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Say I have two interfaces IFoo, and IBar; plus a concrete type FooBar implementing these interfaces:

class FooBar : public IFoo, public IBar
{
    //FooBar stuff
};

Somewhere I get a void* pointer, pointing on a FooBar instance.

void* fooBar = getOrCreateStuff();

Now I want to get a pointer on IBar from my fooBar instance.

IBar* iBar = static_cast< IBar* >(fooBar);

Unfortunately, iBar is not pointing on the right memory address. The example is silly on purpose -- in the real life, I don't know the concrete type I am pointing to.

EDIT: I am writing an API where I expose template <class StuffT> StuffT getOrCreateStuff() method. At this point, there is absolutely no way to know what type devs are using. The above example is showing you guys the way this method is supposed to be used. We register a concrete type in the API and get it back as an interface. It works like a charm when dealing with single inheritance, but multiple-inheritance is more complicated.

Any idea to get my iBar pointing on the working address offset?

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2  
Give both interfaces some virtual function (probably a pure virtual destructor) so they both have v-tables, then use dynamic_cast<> instead of static_cast<>. –  ildjarn Dec 30 '11 at 0:52
2  
@misterwhy : That only begs the question -- why use void*? –  ildjarn Dec 30 '11 at 0:55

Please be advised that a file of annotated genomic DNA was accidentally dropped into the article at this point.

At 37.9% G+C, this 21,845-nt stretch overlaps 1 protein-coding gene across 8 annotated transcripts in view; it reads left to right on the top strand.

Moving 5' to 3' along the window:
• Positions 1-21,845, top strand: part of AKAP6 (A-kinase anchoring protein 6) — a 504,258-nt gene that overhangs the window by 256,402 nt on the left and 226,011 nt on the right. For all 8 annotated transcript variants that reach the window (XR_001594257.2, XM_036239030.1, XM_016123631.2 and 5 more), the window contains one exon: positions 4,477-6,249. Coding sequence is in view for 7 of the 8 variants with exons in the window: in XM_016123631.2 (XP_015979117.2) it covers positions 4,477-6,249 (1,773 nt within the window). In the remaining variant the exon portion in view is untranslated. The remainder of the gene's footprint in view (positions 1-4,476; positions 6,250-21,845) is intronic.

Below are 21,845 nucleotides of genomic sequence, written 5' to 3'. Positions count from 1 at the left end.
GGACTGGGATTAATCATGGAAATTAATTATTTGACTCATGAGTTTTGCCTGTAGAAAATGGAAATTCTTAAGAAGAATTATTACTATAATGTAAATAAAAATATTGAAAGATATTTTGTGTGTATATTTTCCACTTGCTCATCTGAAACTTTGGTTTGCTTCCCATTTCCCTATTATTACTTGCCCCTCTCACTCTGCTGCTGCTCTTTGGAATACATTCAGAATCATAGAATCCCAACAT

4  
I think the answer is "don't use void* in C++". –  Flexo Dec 30 '11 at 0:55
2  
Shouldn't you first cast from void * to FooBar * and THEN to IBar *? Your fooBar points to beginning of memory block occupied by FooBar object, which is IFoo (if there is no vptr). Compiler does not know that it has to treat void * fooBar pointer as FooBar * before converting it to IBar *, you have to tell him that. –  Petr Budnik Dec 30 '11 at 0:56
2  
@misterwhy - I wouldn't have a function that returned two unrelated types like that. Return via a base, or from two separate functions or erasure. –  Flexo Dec 30 '11 at 0:58

3 Answers 3

If you don't know what you are pointing to you are out of luck! With static_cast(v) where "v" is of type "void*" you can only cast to the type "T*" if "v" resulted from an implicit conversion to "void*". If you really get a "void*" you'll need to first restore a type "B*" (e.g. some sort of base class; it doesn't have to be a common base class of all branches, just known to be present) which has at least one virtual function (e.g. its destructor if there isn't any functionality you want there) and from there you can use dynamic_cast(b) to restore some type somewhere in the inheritance hierarchy. Note that even this doesn't necessarily work if there are multiple "T" subobjects in the actual object.

The reason all this is necessary is that in an object using multiple inheritance the pointers to subobjects are getting adjusted: depending in which branch you are, the same subobject may exist and dealing with a specific one requires a different pointer. You can avoid the use of dynamic_cast(b) but only if you effectively create your own run-time information system.

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Yes, I know. But I was actually looking for help. Maybe someone met the same problem in the past and solved it through a template based design trick. –  mister why Dec 30 '11 at 1:10